Retail outlets in shopping centres around the country are reopening for the first time since they were forced to close due to Covid-19 restrictions nearly three months ago.
However, the shopping centres and shops must adhere to guidelines around social distancing and hygiene, while also taking steps to ensure customers do not congregate in malls.
Low key reopening for many shops at Dundrum Town Centre in Dublin this morning. There was a small queue for Penneys before it opened at 8:30, but otherwise it's pretty quiet so far ahead of most stores reopening at 10:30. pic.twitter.com/uPV5sOCsiu— Will Goodbody (@willgoodbody) June 15, 2020
Under the original Government plan for reopening the economy, enclosed shopping centres were not supposed to reopen before 10 August.
But just over a week ago, the Government decided to speed up the reopening phases, including allowing retail outlets in shopping centres to reopen on 15 June, once measures were put in place to make centres safer.
The guidelines, published by the National Standards Authority of Ireland last week, include limiting the number of shoppers inside centres.
They also say that consideration should be given to limiting access for children and adjusting opening hours to lessen crowding at any one time.
The rules also state that visitors entering a shopping centre should be encouraged to wear face coverings and that appropriate signage be used to communicate this to customers.
Special access times should also be allocated for those at high risk from Covid-19 or those who have been cocooning, carers, frontline staff and people with disabilities, they suggest.
While customer parking spaces should also be limited to comply with physical distancing requirements, with shopping trolley access only being given to those going to a grocery store, they say.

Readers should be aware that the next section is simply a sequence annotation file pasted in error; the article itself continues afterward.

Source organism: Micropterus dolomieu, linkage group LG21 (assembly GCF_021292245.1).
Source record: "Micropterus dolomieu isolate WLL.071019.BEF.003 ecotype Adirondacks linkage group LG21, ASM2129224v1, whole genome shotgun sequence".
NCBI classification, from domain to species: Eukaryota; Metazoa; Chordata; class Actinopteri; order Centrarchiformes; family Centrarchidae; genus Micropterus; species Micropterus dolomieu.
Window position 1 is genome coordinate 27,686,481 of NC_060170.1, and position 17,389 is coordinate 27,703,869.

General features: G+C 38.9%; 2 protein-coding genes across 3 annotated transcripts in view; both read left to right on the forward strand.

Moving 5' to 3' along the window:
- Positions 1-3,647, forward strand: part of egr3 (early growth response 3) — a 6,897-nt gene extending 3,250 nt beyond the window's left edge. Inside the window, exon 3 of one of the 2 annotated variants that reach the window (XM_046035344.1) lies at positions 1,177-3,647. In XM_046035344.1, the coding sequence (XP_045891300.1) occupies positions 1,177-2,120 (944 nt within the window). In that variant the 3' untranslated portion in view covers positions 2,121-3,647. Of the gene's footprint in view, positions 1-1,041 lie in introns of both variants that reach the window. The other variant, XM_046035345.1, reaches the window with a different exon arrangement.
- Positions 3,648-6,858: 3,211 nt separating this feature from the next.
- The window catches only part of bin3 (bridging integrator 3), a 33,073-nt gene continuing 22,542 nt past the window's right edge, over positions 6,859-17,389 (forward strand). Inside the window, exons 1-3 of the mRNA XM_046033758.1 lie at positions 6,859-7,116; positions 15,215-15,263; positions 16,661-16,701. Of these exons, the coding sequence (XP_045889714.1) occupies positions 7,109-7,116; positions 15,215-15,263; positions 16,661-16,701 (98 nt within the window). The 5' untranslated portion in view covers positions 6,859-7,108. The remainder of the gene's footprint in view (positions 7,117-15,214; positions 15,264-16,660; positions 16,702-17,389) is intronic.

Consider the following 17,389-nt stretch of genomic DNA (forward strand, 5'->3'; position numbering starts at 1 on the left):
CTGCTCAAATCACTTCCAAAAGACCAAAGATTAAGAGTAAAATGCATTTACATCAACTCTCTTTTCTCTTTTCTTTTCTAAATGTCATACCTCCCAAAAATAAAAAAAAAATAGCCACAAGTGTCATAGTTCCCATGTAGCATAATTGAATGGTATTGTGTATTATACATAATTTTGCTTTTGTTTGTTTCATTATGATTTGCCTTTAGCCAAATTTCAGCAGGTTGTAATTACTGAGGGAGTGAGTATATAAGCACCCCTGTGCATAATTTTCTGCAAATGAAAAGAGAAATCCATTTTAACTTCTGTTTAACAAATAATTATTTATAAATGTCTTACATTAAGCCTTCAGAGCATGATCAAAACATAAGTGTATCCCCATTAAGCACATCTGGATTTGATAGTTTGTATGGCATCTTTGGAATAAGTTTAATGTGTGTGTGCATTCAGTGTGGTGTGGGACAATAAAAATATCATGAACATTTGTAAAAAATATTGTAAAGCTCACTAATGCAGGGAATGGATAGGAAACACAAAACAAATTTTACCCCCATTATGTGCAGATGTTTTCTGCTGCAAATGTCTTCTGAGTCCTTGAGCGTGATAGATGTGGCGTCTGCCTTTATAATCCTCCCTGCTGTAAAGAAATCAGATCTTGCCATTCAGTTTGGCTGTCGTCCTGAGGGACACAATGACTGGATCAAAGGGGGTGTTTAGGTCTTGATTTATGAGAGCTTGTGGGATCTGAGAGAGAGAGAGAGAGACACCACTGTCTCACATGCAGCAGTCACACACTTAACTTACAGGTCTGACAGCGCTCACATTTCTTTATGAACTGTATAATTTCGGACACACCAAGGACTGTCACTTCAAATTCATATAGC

The protocols also suggest that non-essential facilities, such as playgrounds, pray areas and play equipment, be either closed or controlled to ensure physical distancing can be maintained.
WiFi in public areas should be blocked to discourage non-essential use of the centre and consideration should be given to the removal of massage chairs, product carriers, decorations and seating areas, apart from those needed by people with disabilities.
The shutters come up at Zara as it reopens again at Dundrum Town Centre. pic.twitter.com/ACTfA9G56n— Will Goodbody (@willgoodbody) June 15, 2020
The reopening will mean a welcome return to work for thousands more retail workers and will provide an additional boost to the economy.
However, restaurants based in shopping centres will still not be able to reopen for eat-in meals until 29 June, while at present hairdressers remain closed until 20 July, although that sector hopes the Government may yet allow it to open earlier.
The NSAI guidelines also say there should be an assigned area in shopping centres to isolate people with Covid-19 symptoms if they present to a manager, customer services desk or centre personnel.
They state that where possible, video surveillance should be used with a footfall counting system and direct contact with security personnel if available to monitor compliance with rules.
The Covid-19 centre management team should organise personnel to patrol the centre at all times to aid in managing physical distancing measures, the document says.
The implementation of strict physical distancing measures across all spaces are also outlined, and where that cannot be achieved, then engineering controls, such as physical barriers and clear plastic sneeze guards between workers, should be used.